Being from the Midwest, I had no idea how beautiful the western part of the United States is. I had visited California and Colorado before, but they were short trips with a busy schedule. This summer Roy and I had the opportunity to explore this area of the country in a motor home and of course, one of our goals was to investigate the food! This post highlights what we found; I’m sure I’ve only hit the tip of the iceberg, so please let me know what I’ve missed in the comments below.
Bison and Elk
I had my first taste of bison (photo above, left) at the Cowboy Cafe in Medora, North Dakota. Medora is a cute little touristy town right at the entrance to Theodore Roosevelt National Park. I was a lot more excited about the park than I was about that bison burger! Bison meat has less fat than chicken and fewer calories. I figured that was why it tasted so dry. But I didn’t give up! Each time I found it on a the menu, I’d give it a try. Some bison burgers were tastier than others. The best one I found was at Wall Drug in South Dakota. We also sampled elk burgers made for us by our friends Jim and Carol in Missoula, Montana. They were delicious (Carol is a great cook) and really not that much different than hamburger. However, our best bison experience was when we grilled a bison tri tip steak which we bought at Specialty Cuts Meat Market in Columbia Falls, Montana. In the West, beef tri tip is a common cut rubbed with dry spices and cooked up Santa Maria style which I tried to mimic. I used what spices I had on hand, and bragging aside, it was delicious!
Bison Tri Tip Steak
Ingredients for Four Large Servings:
Tri tip steak close to two pounds (about one inch thick)
4 cloves garlic, peeled and put through press
1 tablespoon kosher salt
1 tablespoon olive oil
1 1/2 teaspoons thyme
1 teaspoon pepper
1/2 teaspoon marjoram
Combine the salt, garlic, olive oil, thyme, pepper, and marjoram together to make a paste. Rub it into the steak, covering all sides. Allow the steak to sit (with the rub on) until it comes to room temperature. Heat the grill up to high temperature. Sear the outside of the steak by cooking each side on high for 2 minutes. Then, turn the heat down to medium low and cook 9 minutes a side for medium well. Tri tip has sort of a rectangle shape, so the ends of the steak will be well done and the middle inside will be pink. After taking the steak off the grill, let it rest on a covered platter for 5 to 10 minutes. Then slice the steak against the grain and enjoy!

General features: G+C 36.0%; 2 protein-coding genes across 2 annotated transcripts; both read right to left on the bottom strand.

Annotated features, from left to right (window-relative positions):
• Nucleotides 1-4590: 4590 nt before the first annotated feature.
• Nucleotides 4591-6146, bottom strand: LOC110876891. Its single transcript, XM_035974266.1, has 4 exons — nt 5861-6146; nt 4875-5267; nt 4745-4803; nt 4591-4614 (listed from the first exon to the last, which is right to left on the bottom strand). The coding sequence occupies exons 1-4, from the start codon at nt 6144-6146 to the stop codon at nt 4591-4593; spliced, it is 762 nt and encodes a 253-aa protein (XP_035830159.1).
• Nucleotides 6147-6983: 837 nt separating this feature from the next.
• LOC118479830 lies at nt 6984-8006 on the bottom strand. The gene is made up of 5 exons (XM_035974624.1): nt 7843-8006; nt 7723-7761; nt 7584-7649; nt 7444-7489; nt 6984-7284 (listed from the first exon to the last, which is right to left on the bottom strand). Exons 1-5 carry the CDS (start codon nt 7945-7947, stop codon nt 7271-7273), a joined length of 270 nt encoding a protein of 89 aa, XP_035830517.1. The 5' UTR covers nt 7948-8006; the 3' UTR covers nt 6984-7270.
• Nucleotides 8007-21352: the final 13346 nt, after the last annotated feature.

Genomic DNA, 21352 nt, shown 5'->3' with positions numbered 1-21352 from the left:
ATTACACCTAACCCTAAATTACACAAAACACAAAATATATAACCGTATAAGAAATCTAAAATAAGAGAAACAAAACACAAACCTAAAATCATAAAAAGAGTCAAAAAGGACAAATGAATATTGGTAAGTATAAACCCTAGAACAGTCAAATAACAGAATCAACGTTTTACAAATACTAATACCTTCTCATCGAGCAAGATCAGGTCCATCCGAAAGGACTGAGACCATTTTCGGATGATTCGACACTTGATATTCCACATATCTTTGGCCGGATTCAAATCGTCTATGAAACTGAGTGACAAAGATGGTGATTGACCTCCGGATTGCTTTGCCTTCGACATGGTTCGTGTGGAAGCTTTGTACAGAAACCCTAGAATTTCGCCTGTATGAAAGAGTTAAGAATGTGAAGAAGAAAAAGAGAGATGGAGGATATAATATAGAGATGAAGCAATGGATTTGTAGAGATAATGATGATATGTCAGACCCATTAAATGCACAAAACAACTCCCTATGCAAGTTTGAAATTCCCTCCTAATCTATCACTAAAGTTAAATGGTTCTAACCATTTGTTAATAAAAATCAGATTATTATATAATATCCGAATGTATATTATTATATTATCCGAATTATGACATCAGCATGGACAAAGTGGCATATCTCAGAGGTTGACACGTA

Smaller than a blueberry and a bit more tart, huckleberries are a big deal, especially in Montana and nearby Idaho. They are good in everything that blueberries are, but perhaps because there is a short window when they are in season, they are found in a lot of packaged food as well. We enjoyed them in ice cream, chocolate sauce, and even taffy.
Not just beef jerky, but a multitude of different meats and flavors such as teriyaki turkey and jalapeño bison are available. In the Midwest, I’ve seen this stuff in sporting goods stores or Walmarts, but I have never seen anyone buy it. Out west, everyone seems to have it in their grocery cart. It’s a great snack that doesn’t have to be refrigerated, so for car trips it’s handy – especially since every destination is so spread out from the next one. On the plus side, jerky consists of protein, but the down fall is the high sodium. However, since these strips of dried meat take an eternity to chew, not many can be eaten at one sitting!
Traditional Dishes Passed Down From Immigrants
Thousands of immigrants came to settle the West due to the Homestead Act of 1862 and the railroads. Their lasting influence is felt in various Irish pubs, German restaurants, and Italian produce companies in the region. Our friend Carol is of Norwegian descent. Her ancestors came to Montana via Minnesota. She belongs to The Son’s of Norway and I was thrilled to see her and other members make a traditional Crown Cake (Kransekake). It was evident that Carol and her dear friends Tolly, Susan, and Betty had a wonderful time doing this labor of love together. This time consuming celebration cake is served at milestone events such as weddings and graduations.